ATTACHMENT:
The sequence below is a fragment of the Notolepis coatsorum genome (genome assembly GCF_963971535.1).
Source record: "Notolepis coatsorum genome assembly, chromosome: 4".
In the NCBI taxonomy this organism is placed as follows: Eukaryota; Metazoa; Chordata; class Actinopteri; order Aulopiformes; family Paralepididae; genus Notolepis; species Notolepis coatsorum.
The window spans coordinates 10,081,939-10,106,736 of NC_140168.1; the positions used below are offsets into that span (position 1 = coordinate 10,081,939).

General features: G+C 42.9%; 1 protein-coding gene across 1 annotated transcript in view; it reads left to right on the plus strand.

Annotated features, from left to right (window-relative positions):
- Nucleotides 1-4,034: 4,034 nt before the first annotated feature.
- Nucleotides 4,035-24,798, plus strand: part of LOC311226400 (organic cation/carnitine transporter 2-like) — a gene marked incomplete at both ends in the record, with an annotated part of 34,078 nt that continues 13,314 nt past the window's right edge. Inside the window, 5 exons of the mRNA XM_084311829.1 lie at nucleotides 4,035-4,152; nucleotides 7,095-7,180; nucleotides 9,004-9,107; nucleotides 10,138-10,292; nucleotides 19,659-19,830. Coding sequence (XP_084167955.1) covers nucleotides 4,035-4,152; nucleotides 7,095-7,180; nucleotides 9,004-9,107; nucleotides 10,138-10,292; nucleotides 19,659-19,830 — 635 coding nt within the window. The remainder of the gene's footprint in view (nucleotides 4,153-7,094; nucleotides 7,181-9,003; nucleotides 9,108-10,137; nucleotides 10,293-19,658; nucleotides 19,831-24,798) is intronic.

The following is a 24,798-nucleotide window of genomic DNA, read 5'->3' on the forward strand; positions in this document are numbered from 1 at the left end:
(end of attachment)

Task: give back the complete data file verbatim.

The sequence below is a fragment of the Notolepis coatsorum genome (genome assembly GCF_963971535.1).
Source record: "Notolepis coatsorum genome assembly, chromosome: 4".
In the NCBI taxonomy this organism is placed as follows: Eukaryota; Metazoa; Chordata; class Actinopteri; order Aulopiformes; family Paralepididae; genus Notolepis; species Notolepis coatsorum.
The window spans coordinates 10,081,939-10,106,736 of NC_140168.1; the positions used below are offsets into that span (position 1 = coordinate 10,081,939).

General features: G+C 42.9%; 1 protein-coding gene across 1 annotated transcript in view; it reads left to right on the plus strand.

Annotated features, from left to right (window-relative positions):
- Nucleotides 1-4,034: 4,034 nt before the first annotated feature.
- Nucleotides 4,035-24,798, plus strand: part of LOC311226400 (organic cation/carnitine transporter 2-like) — a gene marked incomplete at both ends in the record, with an annotated part of 34,078 nt that continues 13,314 nt past the window's right edge. Inside the window, 5 exons of the mRNA XM_084311829.1 lie at nucleotides 4,035-4,152; nucleotides 7,095-7,180; nucleotides 9,004-9,107; nucleotides 10,138-10,292; nucleotides 19,659-19,830. Coding sequence (XP_084167955.1) covers nucleotides 4,035-4,152; nucleotides 7,095-7,180; nucleotides 9,004-9,107; nucleotides 10,138-10,292; nucleotides 19,659-19,830 — 635 coding nt within the window. The remainder of the gene's footprint in view (nucleotides 4,153-7,094; nucleotides 7,181-9,003; nucleotides 9,108-10,137; nucleotides 10,293-19,658; nucleotides 19,831-24,798) is intronic.

The following is a 24,798-nucleotide window of genomic DNA, read 5'->3' on the forward strand; positions in this document are numbered from 1 at the left end: